I will be at AGU for the whole week: on Thursday speaking about work we have been doing combining geochemical and geophysical indicators of mantle potential temperature to understand what drives melting anomalies on Earth; followed by a talk on Friday presenting some early results investigating the thermodynamics of melt transport and the chemical signals this produces in basalts. On Wednesday Simon Matthews has a poster with new Al-olivine thermometry data from Iceland and neat modelling results showing how petrological estimates of crystallisation temperature can be used to estimate mantle potential temperature – the essence: mantle lithology matters!
Authors: Oliver Shorttle, Mark Hoggard, Simon Matthews, John Maclennan
Session: T44C: Tectonic, Magmatic, and Geodynamic Studies of Extensional Processes: Applications in Iceland and the Nubia-Somalia-Arabia Plate System II
When/where: Thursday 17th December, 16:15 in Moscone South 304
Here we pick apart the various roles of mantle potential temperature and source composition in generating melting anomalies on Earth. Taking Iceland as a case study, we show how crustal production rates (a proxy for melt flux) and estimates of the enriched-lithology’s melt supply to the crust can be used to constrain the source composition. Knowing the source composition we can then make more accurate estimates of the thermal structure of the melting region, and so invert petrological estimates of crystallisation temperature into mantle potential temperature. Irrespective of Iceland’s source composition, the mantle must represent a thermal anomaly of at least 100ºC.
We extend our analysis to rifting globally by using a compilation of continental margin crustal thickness estimates. By making reasonable assumptions about mantle source composition, these crustal thickness estimates track the post break-up thermal evolution of the mantle. These observations allow us to evaluate the hypothesis that even away from plumes continental insulation drives up mantle potential temperature prior to rifting. However, the crustal thickness records provide little evidence for a long term increase of mantle temperature due to continental insulation: either it decays rapidly following break-up, or was not generated during the pre-break-up lifetime of the continent.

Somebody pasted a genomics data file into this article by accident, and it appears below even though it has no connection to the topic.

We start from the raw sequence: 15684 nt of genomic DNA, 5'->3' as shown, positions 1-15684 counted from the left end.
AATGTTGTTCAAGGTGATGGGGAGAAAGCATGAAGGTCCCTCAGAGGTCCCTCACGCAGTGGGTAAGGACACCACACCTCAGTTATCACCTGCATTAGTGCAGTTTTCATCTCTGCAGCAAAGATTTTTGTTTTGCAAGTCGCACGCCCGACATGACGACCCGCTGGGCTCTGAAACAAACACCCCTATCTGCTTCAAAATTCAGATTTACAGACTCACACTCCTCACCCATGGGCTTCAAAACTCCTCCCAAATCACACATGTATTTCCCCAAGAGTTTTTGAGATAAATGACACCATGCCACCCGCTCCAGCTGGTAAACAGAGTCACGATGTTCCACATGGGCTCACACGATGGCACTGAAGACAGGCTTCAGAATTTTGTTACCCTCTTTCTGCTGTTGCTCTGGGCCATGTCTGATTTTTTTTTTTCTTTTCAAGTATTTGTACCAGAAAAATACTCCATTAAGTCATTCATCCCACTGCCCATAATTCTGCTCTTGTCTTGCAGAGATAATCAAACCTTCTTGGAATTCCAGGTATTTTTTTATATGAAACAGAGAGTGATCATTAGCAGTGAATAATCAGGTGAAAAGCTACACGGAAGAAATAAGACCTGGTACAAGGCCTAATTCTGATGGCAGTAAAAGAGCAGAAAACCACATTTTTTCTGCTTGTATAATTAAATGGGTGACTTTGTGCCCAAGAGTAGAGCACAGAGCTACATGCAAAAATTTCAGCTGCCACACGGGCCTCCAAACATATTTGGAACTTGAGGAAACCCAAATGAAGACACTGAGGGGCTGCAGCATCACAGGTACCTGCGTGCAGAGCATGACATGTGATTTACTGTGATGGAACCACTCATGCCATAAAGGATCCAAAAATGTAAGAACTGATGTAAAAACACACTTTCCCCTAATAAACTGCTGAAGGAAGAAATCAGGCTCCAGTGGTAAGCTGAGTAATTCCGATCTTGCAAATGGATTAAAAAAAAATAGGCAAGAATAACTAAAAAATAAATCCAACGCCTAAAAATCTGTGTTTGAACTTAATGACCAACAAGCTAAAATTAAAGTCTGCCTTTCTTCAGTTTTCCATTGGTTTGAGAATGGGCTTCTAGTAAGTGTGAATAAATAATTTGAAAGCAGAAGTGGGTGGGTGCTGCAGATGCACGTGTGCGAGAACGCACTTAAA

Authors: Oliver Shorttle, Paula Antoshechkina, Paul Asimow, Rajdeep Dasgupta, John Rudge
Session: DI51C: Melt and Liquids in Earth and Planetary Interiors II
When/where: Friday 18th December, 08:30 in Moscone South 303
The key question motivating this work is what proportion of geochemical diversity in basalts can be attributed to the melt transport history a given melt has experienced? The implications of this question are broad, as it leads to us questioning the origin of geochemical differences observed between ocean islands and mid-ocean ridges, or as a function of spreading rate and mantle potential temperature: Are these various tectonic regimes driving different styles and rates of melt transport that map into geochemical differences?
To answer these questions we performed some simple calculations of focussed melt flow to quantify the geochemical diversity generated just from varying the amount of melt focusing. We observe a significant response in terms of the major and trace element chemistry of basalts, suggesting that some portion of local geochemical variability could be mapping in the diverse transport history melts have experienced through the mantle.
Authors: Simon Matthews, Oliver Shorttle, John Maclennan
Session: DI31B: Melt and Liquids in Earth and Planetary Interiors
When/where: Wednesday 16th December, 08:00 in Moscone South – Poster Hall
Petrological estimates of mantle potential temperature are a key observation underpinning our models of mantle geodynamics. However, the process of going from the direct observable, a crystallisation temperature, back into a mantle potential temperature is not straight forward. A crystallisation temperature at the very list gives a minimum bound on the mantle temperature, but depending on the thermal history of the magma that crystal grew from, and the magma’s origin within the melting region, that temperature could be 100ºC less than the temperature of initial mantle melting. To recover the mantle temperature before melting requires a model for the thermal evolution of the mantle during decompression and partial melting.
Here we combine a multi-lithology model of mantle melting with new Al-olivine thermometer estimates for the crystallisation temperature of forsteritic Icelandic olivines. By using geochemical and geophysical constraints on melt production we are able to arrive at a valid range of potential temperatures for the Icelandic mantle that are consistent with available observations. Combining constraints in this way enables us to propagate uncertainty through relevant model parameters and analytical uncertainty on the crystallisation temperature, to obtain rigorously defined uncertainties. All viable model solutions show the Icelandic mantle to be significantly hotter than typical mid-ocean ridge mantle.